My friend, Phil Conners, has cancer. His bones are breaking; his body is no longer producing blood; he is struggling to breathe; and he has run out of treatment possibilities. He is handling all of this surprisingly well. When your every other option has been taken away, you can still inspire people by the way you die.
Since I met Phil in 1992, his house burned to the ground, he lost an eye, his son drowned while trying to rescue a stranger, his wife had cancer, and he himself has fought cancer for years; yet I have never seen anything get him down. When I ask him how he is, he says, “Well, I’m breathing, and I can still walk for short distances, so I guess I’m doing pretty good.” I would need a lot more than that to pronounce life good, but I see no reason to rain on Phil’s parade.
I would like to think that Phil’s bravery is a choice, but I suspect that there are those among us who are congenitally upbeat. It’s as if they have a net beneath them that softens their every fall, no matter how far the drop. That stated, I can’t say that I too wouldn’t face death well. I haven’t faced an arthritic knee well (it being the worst thing that has ever happened to me), but I see no reason to conclude that despondency over a relatively small thing would necessarily indicate despondency over any and all great things. Just as an ordinary toothache might hurt worse than a fatal stroke, so might people’s emotional reactions vary.
At least if I were dying, I would know that the indignity of using the toilet was near an end. At least, there would be that advantage, whereas I can’t think of any advantage to an arthritic knee. The damn thing hurts so bad right now that I can hardly sit still. It keeps me awake at night; it threatens to collapse during the day; it has robbed me of the ability to engage in the activities I enjoyed most; and there is no good solution. There might be something that I could learn from it, but I don’t know what.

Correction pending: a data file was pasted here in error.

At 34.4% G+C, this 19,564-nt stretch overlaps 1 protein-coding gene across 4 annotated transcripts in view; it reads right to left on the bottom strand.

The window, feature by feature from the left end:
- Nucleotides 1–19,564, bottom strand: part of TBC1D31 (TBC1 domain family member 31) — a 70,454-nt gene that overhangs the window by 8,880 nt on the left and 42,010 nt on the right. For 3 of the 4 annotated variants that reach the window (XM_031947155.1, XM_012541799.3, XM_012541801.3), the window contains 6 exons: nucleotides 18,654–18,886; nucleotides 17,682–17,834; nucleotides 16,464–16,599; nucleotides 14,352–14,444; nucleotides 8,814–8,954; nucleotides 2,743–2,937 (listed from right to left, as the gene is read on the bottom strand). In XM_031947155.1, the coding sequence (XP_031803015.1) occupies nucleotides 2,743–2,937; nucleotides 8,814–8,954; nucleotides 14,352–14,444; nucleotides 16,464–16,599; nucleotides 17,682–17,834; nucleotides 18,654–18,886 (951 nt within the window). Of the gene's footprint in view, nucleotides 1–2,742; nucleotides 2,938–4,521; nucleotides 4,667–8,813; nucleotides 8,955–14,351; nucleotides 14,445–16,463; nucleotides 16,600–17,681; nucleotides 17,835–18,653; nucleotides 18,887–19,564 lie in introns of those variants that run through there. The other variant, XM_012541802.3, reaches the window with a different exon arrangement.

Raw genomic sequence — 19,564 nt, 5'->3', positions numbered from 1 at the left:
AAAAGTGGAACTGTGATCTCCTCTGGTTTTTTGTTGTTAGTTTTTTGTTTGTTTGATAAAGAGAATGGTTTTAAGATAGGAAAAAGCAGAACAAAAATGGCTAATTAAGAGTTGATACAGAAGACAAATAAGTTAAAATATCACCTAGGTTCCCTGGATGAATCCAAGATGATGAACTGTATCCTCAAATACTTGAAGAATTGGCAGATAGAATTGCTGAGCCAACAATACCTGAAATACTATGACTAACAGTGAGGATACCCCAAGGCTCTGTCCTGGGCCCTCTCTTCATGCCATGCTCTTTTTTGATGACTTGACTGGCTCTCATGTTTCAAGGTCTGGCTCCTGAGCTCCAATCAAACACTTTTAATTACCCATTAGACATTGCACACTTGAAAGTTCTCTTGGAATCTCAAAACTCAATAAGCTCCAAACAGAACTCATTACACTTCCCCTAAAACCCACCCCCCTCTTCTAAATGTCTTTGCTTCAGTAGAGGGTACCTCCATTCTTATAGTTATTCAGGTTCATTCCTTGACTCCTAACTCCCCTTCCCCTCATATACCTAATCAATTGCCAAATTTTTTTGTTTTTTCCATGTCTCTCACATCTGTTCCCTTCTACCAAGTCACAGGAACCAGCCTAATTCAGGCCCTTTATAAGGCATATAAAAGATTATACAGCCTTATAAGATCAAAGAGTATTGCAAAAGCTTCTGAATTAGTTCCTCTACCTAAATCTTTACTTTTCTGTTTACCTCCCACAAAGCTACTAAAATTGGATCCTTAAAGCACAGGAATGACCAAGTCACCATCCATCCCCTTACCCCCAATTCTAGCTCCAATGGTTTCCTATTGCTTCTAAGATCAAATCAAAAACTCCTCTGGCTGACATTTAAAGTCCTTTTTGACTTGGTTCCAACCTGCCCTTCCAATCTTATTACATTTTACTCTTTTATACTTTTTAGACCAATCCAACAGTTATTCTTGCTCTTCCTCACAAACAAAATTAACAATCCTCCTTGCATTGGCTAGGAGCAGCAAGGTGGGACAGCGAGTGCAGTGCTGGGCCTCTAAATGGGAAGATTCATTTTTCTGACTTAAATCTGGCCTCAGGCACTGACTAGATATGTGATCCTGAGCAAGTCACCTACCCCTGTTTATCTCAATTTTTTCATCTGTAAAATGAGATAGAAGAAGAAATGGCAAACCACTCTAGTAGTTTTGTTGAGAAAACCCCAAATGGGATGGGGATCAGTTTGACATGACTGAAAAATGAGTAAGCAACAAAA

Peggy went skiing last week with a couple of fellows named Rick and Doug, who got into an argument on the drive to the mountains. Rick said that he is, and always has been, prone to depression, but that he has learned that there is a benefit to his depression; namely, that he has more philosophical and emotional depth than people who are inveterate optimists. Doug being an inveterate optimist, an argument ensued that got so nasty that the other people in the car ducked down and stayed quiet.
Most traits probably do have their upsides and their downsides, and these aren’t always obvious or even discoverable. Of course, I pretty much have to think this way, because if I were to judge my worth as a human being by the way I am handling this knee issue, I would come out looking bad; just as Phil Conners would come out looking bad if he were judged by how clean he keeps his house.
Okay, so maybe dying well is more important than keeping your furniture dusted, but then again, maybe it isn’t. Maybe all that God really cares about is cleanliness (it being next to Godliness), which would mean that Phil is doomed to burn in hell and me to have a front-row seat in heaven (where I would probably be put to work polishing something). Which one of us would be more content with our fate is another issue.
Poem 20 - Humans took her place Rural swamps dry or built on Refugee at home